ASU has been a test site for one of the newest Cisco Meraki access points, the MR32. Read on to learn how their wireless experience has improved with the deployment of these 802.11ac APs around campus.
Located in Southwest Georgia, Albany State University has around 4,000 students and offers a wide range of undergraduate and graduate academic, athletic, and extracurricular programs. For the past several months, ASU has also been a test site for one of the newest Cisco Meraki wireless access points, the MR32.
Released earlier this week, the MR32 is a dual-band, triple-radio, 802.11ac unit with a dedicated security radio and integrated Beacon technology. Designed specifically for high density environments, the MR32 offers almost double the speed of the previous 802.11n standard (read more about it here).
With the installation of over 100 MR32 APs and the expansion of 802.11ac around their campus, ASU has seen dramatic increases in wireless throughput and efficiency. The MR32 doubles the channel bandwidth to a full 1.2 Gbps, enabling faster transmissions and increasing aggregate performance in densely populated environments. The built-in 802.11ac radio operates in the 5 GHz band, a less-crowded spectrum enabling wider channels with less interference.
“The faculty is loving the fact that they don’t have to find an ethernet cord when trying to transfer a large file. People are able to do their jobs a lot faster,” the IT team reported, when sitting down with us to share their Meraki experience.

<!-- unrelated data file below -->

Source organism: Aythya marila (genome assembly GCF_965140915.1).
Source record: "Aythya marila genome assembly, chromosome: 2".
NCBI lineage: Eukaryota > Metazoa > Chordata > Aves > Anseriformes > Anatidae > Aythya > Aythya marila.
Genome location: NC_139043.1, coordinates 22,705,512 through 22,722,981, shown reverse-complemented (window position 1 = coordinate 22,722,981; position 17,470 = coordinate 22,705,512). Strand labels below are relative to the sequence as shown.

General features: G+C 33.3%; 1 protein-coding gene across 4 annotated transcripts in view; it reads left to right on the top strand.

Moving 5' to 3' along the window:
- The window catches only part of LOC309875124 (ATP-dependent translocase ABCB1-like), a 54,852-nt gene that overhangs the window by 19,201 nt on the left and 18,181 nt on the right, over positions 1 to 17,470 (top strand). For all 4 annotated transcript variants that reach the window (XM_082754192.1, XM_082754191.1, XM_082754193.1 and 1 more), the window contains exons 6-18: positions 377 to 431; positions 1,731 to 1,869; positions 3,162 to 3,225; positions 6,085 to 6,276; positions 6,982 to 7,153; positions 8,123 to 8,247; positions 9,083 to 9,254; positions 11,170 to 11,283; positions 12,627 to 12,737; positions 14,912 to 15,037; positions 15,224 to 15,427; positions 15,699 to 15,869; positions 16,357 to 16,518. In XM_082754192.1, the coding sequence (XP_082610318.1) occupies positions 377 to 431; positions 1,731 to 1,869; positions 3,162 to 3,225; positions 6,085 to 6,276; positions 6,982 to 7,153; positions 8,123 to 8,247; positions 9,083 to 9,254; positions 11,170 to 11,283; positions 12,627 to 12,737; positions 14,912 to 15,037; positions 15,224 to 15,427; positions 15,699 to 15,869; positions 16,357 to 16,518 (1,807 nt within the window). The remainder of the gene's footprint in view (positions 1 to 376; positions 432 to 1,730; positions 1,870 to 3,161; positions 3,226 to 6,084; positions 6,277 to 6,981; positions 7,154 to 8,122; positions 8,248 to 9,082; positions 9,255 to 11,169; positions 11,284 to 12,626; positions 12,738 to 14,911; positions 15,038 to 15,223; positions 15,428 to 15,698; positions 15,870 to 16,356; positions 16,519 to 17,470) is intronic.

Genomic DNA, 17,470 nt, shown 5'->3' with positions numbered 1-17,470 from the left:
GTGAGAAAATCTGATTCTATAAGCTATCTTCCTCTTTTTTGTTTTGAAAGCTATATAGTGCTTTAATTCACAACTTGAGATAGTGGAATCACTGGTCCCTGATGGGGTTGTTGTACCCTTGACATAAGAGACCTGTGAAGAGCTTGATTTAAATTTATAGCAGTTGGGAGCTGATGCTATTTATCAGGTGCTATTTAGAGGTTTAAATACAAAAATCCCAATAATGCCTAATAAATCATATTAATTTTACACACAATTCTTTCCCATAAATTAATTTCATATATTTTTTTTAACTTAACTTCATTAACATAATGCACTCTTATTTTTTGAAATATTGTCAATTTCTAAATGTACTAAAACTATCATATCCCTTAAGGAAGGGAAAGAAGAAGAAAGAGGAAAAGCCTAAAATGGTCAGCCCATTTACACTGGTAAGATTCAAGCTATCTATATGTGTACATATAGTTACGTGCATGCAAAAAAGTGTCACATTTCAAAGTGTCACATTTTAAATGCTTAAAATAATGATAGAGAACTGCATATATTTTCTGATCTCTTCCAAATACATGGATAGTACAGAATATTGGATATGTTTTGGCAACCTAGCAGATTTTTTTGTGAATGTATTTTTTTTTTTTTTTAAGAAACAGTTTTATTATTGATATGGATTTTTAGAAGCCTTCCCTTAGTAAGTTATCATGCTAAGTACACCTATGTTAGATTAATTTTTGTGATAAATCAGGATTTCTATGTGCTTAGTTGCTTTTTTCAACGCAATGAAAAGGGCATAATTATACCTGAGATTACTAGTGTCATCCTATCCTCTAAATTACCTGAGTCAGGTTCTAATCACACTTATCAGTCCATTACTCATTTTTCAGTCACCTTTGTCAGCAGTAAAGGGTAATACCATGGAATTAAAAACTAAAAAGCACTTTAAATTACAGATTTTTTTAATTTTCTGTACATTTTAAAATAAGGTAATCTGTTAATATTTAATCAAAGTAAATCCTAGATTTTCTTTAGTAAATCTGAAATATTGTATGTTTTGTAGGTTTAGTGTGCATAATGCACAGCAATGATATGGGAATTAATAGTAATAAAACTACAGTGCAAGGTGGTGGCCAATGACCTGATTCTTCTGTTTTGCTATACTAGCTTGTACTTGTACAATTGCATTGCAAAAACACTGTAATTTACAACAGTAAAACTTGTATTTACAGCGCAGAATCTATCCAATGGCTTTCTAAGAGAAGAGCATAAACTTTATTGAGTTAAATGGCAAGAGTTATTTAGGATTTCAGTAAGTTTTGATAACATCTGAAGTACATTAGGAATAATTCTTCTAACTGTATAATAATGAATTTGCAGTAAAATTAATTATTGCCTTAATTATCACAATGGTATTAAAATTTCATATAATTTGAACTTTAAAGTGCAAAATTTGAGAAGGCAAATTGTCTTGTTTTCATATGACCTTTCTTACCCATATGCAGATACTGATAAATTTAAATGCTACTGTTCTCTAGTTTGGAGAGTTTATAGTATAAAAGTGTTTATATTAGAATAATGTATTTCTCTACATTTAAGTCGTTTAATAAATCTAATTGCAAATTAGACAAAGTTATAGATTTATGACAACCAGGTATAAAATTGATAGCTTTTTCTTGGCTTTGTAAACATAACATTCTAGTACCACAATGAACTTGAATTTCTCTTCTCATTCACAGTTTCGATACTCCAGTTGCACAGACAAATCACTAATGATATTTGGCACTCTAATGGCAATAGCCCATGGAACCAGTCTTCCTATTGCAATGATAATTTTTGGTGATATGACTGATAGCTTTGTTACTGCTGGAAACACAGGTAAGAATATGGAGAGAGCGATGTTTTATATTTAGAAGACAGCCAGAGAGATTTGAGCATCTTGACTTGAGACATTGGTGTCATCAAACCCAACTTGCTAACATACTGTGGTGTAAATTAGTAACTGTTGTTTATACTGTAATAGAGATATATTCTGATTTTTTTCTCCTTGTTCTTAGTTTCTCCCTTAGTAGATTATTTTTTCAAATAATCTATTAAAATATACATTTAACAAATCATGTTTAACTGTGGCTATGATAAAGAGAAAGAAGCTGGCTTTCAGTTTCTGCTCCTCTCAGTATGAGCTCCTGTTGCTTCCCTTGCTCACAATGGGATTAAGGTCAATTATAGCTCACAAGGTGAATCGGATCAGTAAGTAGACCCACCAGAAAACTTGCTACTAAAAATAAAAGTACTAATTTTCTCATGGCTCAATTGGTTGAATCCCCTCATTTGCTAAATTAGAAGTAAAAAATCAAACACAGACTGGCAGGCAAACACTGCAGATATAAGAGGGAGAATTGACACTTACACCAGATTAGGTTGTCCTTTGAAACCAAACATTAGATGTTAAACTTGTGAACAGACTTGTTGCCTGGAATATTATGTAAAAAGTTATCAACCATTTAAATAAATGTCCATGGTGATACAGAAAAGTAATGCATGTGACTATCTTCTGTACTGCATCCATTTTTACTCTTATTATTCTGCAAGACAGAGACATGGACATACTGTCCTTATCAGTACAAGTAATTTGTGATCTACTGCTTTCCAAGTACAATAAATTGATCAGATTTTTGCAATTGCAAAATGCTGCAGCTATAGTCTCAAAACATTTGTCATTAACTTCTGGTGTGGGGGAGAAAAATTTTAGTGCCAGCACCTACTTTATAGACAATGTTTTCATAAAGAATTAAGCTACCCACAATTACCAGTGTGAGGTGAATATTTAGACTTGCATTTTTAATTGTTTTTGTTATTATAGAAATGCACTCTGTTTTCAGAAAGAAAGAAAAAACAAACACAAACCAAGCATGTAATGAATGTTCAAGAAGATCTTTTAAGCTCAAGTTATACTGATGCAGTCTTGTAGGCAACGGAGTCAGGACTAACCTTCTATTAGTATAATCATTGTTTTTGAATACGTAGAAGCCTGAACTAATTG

The dual-band third radio built into these Cisco Meraki APs powers Air Marshal, a tool which detects and neutralizes rogue SSIDs, AP spoofs, and packet floods. This has proven incredibly useful in the ASU residence halls, where Air Marshal provides round-the-clock protection against intrusive devices without interrupting client traffic.
Like all Meraki devices, the MR32 is managed through the cloud management dashboard. This web-based platform provides in-depth monitoring capabilities, detailed network diagnostics, and a multitude of tools for easy network configuration. “We use Active Directory integration so we know who’s on the network, Layer 7 application traffic shaping to block peer-to-peer traffic, custom SSIDs for different groups of users, live troubleshooting tools, and more. We’ve had nothing but good results,” the team said.
“Cisco Meraki now covers our entire campus. The students are happy, the faculty and staff are happy, so we’re happy. Meraki has been heaven-sent.”
To learn more about ASU’s entire wireless deployment, check out the full case study here.